May 1, 2024


From the Barracks to the Boardroom: 10 Ways the Military Prepared Me for Corporate Life

By: Remso Martinez

Transitioning from military service to a civilian career can seem daunting. However, the skills and experiences gained in the military, such as my time as a soldier in the US Army National Guard, have laid a robust foundation for success in my corporate life. 

Here are ten invaluable lessons the military instilled in me: 

Leadership Under Pressure 

As an Infantry officer commissioned upon graduating from Marion Military Institute in 2015, leading in high-stakes situations became second nature to me— and by that I mean having to figure out things you don’t understand with scarce resources, limited time, and a superior officer whose wrath you fear more than God’s sometimes. 

The military taught me to make critical decisions swiftly and confidently under pressure—a skill that translates directly to handling high-pressure business decisions and leadership roles in a corporate setting. 

Teamwork and Collaboration 

The military is the ultimate test of teamwork. Serving in my first unit as a fresh butter bar, I learned that success hinges on the ability to work closely with others, often in challenging conditions. You don’t get to complain about your co-workers, there is no HR, so your ability to find a way to work with people you sometimes find difficult is entirely up to you. 

This experience was invaluable for collaborating across departments later on, understanding team dynamics, and driving collective success in a company. 

Adaptability and Flexibility 

Being activated for State of Emergency missions, including natural disasters and significant events like the 2016 Presidential Inauguration, those moments taught me to be adaptable and flexible. In corporate life, the ability to pivot quickly in response to changing market conditions or internal challenges is crucial for staying ahead. 

Strategic Planning 

Military operations require meticulous planning and strategy—a skill that’s directly applicable to corporate project management. Understanding how to set objectives, allocate resources effectively, and anticipate potential obstacles has been pivotal in executing business strategies. 

To this day, I still plan marketing strategies and campaigns the same way I planned mock exercises and training operations, if it works, it works. 

Communication Skills 

Clear, concise communication is critical in the military, especially when relaying orders or coordinating actions under stress. These communication skills have been equally important in corporate life, ensuring that projects stay on track and teams remain aligned with company goals.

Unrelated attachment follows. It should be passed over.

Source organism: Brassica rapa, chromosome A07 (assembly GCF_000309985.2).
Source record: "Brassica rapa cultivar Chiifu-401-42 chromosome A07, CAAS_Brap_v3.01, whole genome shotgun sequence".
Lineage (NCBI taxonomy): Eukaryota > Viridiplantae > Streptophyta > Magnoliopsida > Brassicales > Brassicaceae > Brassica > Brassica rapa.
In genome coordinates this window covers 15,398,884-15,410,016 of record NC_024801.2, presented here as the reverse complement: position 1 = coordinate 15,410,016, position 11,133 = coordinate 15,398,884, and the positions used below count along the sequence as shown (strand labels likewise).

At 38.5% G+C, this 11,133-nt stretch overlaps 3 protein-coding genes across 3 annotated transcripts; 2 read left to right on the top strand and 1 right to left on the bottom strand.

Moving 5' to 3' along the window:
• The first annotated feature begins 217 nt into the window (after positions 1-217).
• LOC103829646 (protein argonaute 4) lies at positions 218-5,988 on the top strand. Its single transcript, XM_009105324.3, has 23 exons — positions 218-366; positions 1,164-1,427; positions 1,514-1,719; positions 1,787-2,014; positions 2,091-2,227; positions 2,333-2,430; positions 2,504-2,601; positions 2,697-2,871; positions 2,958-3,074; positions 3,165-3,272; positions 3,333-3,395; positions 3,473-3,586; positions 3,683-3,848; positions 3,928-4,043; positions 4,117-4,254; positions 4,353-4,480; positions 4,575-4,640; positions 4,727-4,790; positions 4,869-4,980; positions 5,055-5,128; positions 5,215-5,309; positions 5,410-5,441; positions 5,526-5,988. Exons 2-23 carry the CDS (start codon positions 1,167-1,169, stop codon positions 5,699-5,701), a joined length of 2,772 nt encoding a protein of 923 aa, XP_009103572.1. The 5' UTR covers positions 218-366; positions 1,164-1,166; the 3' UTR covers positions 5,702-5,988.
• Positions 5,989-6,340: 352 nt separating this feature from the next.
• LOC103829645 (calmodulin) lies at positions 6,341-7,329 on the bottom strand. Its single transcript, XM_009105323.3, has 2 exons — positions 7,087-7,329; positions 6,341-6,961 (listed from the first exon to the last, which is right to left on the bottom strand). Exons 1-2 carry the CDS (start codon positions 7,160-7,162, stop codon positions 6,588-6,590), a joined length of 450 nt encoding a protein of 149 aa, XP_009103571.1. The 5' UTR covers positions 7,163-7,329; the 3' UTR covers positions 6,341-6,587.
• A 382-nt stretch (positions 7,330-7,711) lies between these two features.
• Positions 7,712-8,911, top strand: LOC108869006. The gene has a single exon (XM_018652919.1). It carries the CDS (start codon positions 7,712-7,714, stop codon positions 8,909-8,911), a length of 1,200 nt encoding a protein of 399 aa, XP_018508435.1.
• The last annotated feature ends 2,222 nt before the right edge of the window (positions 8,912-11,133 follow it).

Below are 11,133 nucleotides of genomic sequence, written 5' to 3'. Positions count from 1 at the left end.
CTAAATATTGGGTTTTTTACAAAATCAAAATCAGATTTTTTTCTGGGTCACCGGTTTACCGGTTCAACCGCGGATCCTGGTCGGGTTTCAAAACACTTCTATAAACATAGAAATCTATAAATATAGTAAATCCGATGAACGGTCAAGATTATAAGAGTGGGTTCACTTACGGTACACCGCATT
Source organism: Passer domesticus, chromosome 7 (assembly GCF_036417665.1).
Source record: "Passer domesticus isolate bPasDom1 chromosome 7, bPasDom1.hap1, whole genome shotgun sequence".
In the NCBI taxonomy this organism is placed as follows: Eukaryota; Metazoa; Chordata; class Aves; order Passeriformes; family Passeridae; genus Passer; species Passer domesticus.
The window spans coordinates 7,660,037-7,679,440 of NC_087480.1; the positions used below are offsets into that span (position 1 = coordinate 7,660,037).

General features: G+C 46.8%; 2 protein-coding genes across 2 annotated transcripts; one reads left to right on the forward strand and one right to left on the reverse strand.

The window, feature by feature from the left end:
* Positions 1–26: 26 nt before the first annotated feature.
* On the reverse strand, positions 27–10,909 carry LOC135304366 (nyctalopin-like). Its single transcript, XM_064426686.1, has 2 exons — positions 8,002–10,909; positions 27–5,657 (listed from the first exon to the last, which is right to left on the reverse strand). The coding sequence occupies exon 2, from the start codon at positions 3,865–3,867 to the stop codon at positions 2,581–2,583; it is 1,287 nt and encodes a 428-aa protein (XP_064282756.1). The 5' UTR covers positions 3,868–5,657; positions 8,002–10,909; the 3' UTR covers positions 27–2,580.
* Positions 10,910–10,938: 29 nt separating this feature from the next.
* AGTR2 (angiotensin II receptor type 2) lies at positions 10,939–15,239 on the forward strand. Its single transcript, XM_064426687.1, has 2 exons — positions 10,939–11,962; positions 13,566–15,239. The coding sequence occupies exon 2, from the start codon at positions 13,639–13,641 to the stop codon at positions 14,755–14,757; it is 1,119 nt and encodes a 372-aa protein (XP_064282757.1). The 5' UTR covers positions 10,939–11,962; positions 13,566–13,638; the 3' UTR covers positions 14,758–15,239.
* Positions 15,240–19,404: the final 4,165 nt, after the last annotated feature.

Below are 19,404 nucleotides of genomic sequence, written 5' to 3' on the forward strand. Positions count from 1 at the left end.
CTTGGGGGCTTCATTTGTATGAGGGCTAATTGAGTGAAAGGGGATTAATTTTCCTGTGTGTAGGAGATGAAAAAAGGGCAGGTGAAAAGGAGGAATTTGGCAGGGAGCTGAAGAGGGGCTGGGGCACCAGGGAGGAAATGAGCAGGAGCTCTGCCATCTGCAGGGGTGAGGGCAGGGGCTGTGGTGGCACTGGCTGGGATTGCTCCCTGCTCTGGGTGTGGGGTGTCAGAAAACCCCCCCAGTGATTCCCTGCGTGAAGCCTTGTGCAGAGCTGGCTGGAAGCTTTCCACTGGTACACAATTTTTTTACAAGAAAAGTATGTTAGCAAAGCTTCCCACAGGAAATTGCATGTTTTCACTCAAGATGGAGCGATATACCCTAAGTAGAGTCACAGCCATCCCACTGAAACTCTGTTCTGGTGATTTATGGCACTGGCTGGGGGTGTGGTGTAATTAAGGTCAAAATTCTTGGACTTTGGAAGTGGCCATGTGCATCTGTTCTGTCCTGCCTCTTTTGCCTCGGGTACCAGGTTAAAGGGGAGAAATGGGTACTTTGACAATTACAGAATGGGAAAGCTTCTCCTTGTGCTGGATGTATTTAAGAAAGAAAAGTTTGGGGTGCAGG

Talking less, being selective with my words, and being an active listener sometimes meant the difference between mission success, or mission failure. 

Integrity and Accountability 

The military instills a strong sense of integrity and accountability. This foundation of trust is essential in the corporate world, where ethical decision-making and taking responsibility for one’s actions are paramount to building and maintaining professional relationships. 

I can’t say everyone I worked with in uniform was perfect, but it was as close to in any working environment because the standards set from the beginning were so high. 

Discipline and Time Management 

The structured environment of the military hones personal discipline and time management. These habits have made transitioning to the corporate world smoother, enabling me to meet deadlines, manage multiple projects, and maintain a high level of productivity. 

I can’t say I wake up every morning for 5am PT or put hospital corners in my bedsheets, but it did at least teach me to be on time. 

Problem-Solving Skills 

Facing and overcoming obstacles is a routine part of military life. This ingrained problem-solving approach has been beneficial for tackling complex business challenges, thinking creatively, and finding effective solutions in corporate roles.

It amazes me today how people will encounter one obstacle or challenge and completely break down. Someone once said that in battle, “the first casualty is a good plan.” Hard to disagree with that one. 

Security and Confidentiality 

Obtaining and holding a SCI clearance issued by the Department of Defense underscored the importance of security and confidentiality. In corporate life, handling sensitive information with discretion and integrity is crucial, especially in industries where data security is paramount. 

How you carry on in your personal life directly impacted your life as a soldier, this became something that followed me into my civilian careers, especially balancing being a part-time soldier. 


Perhaps most importantly, the military taught me resilience—the ability to face setbacks, adapt, and persevere. This resilience has been a guiding force in my corporate career, helping me navigate challenges and stay focused on long-term goals. 

I dealt with issues such as soldier suicide, soldier on soldier sexual harrasment, men and women encountering wartime PTSD, and even mission failures that resulted in loss of life. 

You can’t control every situation or their outcomes, but you absolutely must control how you handle them. 

Swapped ACUs for Black Ties 

The transition from military to corporate life, especially for those who served active duty, is a journey of applying hard-earned skills in a new context. My military service didn’t just prepare me for a successful career in business; it provided a unique perspective and a set of values that have been instrumental in navigating every aspect of life.